He continued: "Sew him long Bermuda shorts in vibrant stripes that you can recognize three hundred yards away; embroider him a T-shirt with his club's insignia; cut him an old-fashioned aviator's cloth helmet to keep his hair out of his eyes. And, when he comes back to you… rub lanolin cream on his knee bumps." Wow, that is very specific.
12. Women should only talk about "the things he wants to talk about."
"Please and flatter your date by talking about the things he wants to talk about." This was a dating tip for women in a 1938 issue of Click Photo-Parade Magazine.
Other great tidbits from the same article included things like, "Don't drink too much, as a man expects you to keep your dignity all evening," and "Do your dressing in your boudoir to keep your allure."
13. Women weren't supposed to ask too many questions.
Here's a great piece of dating advice from Betty Allen and Mitchell Pirie Briggs' 1964 book Mind Your Manners: "Go slow on the telephone calls and such remarks as, 'Where have you been all this time?' That's a poor way to win him. Be a good companion, and he will come back for more on his own initiative."
14. Girls couldn't invite guys on dates, lest they wanted to seem "too eager."
Women who invited men to a show or concert in the '50s were seen as far too forward. As Irene Pierson wrote in her 1956 advice book Campus Cues: "The girl should not buy tickets often."
15. Women were expected to control their urges.
"Of course sex is natural. So is eating. But would you sit down at the dinner table and pull the leg off a turkey or scoop up the mashed potatoes with your hands?" Ann Landers asked in her 1961 book Since You Ask Me. "Would you grab the fresh rolls off a bakery counter and stuff them into your mouth? Of course not, because civilized people are expected to control their natural instincts. This distinguishes men from beasts." An unusual comparison, but it got the point across at the time, we guess?
16. A girl's role on a date was to focus on the boy, not herself.
Does a guy like you for your wit and charm and personality? In the early '60s, that didn't matter at all!
"Stop thinking about the kind of image you're presenting to him… and focus the lighting on him," Abigail Wood suggested in a dating advice column in a 1963 issue of Seventeen. "He'll like you for being interested; he'll feel more confident and nothing brings out the hidden best in a person more than the feeling that someone genuinely cares to know him better."
17. Nagging was a no-no, but modesty was paramount.
One of the 10 pieces of advice included in the 1973 "Ten Commandments For Today's Wives" by Abigail Van Buren (aka Dear Abby) was: "Forget not the virtue of cleanliness and modest attire."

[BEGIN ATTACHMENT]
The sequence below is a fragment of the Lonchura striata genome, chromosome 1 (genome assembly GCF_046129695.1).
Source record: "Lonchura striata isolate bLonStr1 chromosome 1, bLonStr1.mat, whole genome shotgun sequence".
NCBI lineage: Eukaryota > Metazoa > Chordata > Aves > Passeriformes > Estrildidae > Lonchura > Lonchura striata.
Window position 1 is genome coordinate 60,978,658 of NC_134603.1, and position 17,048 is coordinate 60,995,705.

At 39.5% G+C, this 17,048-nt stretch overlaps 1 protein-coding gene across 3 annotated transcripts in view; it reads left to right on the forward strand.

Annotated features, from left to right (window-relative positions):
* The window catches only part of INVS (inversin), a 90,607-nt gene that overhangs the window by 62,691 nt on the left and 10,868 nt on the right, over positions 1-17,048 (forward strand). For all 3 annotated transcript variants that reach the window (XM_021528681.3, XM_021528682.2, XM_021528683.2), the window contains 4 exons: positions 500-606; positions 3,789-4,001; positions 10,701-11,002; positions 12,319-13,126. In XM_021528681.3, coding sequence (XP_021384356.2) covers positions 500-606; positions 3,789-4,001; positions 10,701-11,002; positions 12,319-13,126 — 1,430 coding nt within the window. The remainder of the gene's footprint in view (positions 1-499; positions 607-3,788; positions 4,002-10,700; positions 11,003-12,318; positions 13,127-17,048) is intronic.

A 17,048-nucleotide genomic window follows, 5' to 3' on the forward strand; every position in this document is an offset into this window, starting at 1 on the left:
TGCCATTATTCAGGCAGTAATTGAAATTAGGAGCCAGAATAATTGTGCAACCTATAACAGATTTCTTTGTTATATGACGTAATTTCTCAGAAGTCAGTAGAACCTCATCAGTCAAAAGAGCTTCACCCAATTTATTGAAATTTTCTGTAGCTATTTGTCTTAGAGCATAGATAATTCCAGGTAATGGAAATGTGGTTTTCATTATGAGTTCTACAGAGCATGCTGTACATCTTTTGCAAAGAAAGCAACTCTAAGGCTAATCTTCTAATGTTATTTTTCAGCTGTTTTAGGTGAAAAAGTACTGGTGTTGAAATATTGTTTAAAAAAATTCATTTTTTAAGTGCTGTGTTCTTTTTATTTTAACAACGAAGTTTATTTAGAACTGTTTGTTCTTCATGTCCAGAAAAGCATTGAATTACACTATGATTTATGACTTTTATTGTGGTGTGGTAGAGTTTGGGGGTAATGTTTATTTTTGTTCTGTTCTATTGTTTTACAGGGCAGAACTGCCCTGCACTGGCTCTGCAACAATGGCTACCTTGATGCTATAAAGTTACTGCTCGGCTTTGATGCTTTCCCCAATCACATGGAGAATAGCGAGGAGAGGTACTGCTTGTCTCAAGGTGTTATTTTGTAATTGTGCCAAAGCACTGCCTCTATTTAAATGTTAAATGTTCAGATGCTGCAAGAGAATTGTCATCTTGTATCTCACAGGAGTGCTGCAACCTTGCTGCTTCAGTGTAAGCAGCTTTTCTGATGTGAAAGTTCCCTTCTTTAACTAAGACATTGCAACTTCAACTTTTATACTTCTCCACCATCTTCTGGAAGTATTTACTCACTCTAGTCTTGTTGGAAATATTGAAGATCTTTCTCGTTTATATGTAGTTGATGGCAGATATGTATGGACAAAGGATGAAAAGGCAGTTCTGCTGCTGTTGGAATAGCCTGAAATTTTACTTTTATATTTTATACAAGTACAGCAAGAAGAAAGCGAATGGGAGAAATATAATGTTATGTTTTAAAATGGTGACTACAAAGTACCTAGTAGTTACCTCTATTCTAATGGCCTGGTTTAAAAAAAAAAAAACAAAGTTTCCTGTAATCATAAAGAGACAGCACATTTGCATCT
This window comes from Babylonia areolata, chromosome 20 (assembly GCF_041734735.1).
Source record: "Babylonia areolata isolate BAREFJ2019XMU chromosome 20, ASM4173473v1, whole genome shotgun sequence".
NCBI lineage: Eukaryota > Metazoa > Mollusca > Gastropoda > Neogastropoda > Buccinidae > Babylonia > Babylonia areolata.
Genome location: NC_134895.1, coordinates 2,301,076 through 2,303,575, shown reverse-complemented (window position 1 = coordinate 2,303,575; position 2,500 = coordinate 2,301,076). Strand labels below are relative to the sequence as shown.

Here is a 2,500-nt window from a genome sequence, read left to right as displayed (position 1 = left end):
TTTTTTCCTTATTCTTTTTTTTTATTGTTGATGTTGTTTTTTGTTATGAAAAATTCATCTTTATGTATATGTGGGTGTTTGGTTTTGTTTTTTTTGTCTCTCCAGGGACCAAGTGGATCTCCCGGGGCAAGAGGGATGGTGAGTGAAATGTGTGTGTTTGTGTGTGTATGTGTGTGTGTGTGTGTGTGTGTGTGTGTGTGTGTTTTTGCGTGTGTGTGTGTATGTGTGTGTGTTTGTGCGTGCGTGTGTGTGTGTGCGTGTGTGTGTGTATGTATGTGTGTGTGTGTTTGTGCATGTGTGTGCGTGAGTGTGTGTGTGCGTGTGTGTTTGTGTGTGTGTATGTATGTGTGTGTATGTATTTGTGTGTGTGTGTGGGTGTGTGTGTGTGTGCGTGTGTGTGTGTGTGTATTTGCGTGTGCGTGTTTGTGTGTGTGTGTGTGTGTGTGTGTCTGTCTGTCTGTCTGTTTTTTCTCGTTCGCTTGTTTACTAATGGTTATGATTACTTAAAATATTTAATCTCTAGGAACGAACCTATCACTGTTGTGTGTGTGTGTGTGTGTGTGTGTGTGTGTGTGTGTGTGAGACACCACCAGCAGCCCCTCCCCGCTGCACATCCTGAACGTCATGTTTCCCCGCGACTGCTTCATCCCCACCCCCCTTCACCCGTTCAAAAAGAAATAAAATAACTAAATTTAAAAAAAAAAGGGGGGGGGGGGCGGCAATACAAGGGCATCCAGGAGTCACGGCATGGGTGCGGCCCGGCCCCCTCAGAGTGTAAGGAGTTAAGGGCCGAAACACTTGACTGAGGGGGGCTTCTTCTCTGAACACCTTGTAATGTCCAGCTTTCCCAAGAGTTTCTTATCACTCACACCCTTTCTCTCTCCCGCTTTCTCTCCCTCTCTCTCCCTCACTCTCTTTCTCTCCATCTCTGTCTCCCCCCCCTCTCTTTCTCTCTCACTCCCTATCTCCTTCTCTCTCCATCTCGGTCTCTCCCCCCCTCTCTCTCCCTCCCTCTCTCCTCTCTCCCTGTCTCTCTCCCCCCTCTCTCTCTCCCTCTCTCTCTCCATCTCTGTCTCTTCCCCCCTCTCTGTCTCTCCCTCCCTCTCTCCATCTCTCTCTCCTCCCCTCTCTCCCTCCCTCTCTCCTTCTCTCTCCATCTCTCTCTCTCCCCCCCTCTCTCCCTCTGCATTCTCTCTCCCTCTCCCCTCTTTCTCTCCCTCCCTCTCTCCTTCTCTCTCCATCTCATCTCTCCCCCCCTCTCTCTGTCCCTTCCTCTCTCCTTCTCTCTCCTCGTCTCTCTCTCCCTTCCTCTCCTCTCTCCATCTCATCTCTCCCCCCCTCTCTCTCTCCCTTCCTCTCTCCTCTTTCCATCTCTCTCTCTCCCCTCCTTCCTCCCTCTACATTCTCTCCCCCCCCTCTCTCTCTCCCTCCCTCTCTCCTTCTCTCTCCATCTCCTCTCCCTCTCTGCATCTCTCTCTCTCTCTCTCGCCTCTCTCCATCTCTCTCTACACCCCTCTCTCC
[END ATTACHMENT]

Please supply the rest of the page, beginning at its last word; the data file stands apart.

Some of the other commandments? "Thou shalt not withhold affection from thy husband, for every man loveth to be loved," and "Thou shalt not nag."
18. Complimenting the guy was of utmost importance.
"Compliment him on his physical prowess, his mental acumen, his good looks, his virility… lay it on thick but subtly," read Robert H. Loeb's 1959 advice book She-Manners: The Teen Girls' Book of Etiquette. "Stroke his ego. Let him think he's king much of the time. He will love you for it, and, you know, it will make you feel extremely feminine."
19. Wives couldn't work without first considering how it might make their husbands feel.
Nowadays, women have the choice to work (and many do). However, that wasn't the case in the late 1950s.
"Psychological and emotional benefits and hazards must be considered, from the point of view of both husband and wife," wrote Clifford R. Adams, Ph.D. for an article in the May 1960 issue of Ladies' Home Journal. "Will the husband resent his wife's success? Will he be grateful that she, too, is glad to stay home at night after a day at the office?"
20. When a man was upset with his gal's behavior, it was her fault.
When one woman wrote in to a 1959 issue of Ladies Home Journal about what her husband considered to be her "'daring' way of dressing" and "'teasing' behavior around men," Adams' advice was as follows: "To persist in mannerisms or actions distressing to your husband is to indulge yourself. It reflects lack of consideration and suggests disrespect. Ask yourself if self-discipline for his sake might not be more rewarding than self-indulgence." And since women are free to do what they want now—thankfully—all women should check out The 25 Best Ways to Score a Promotion.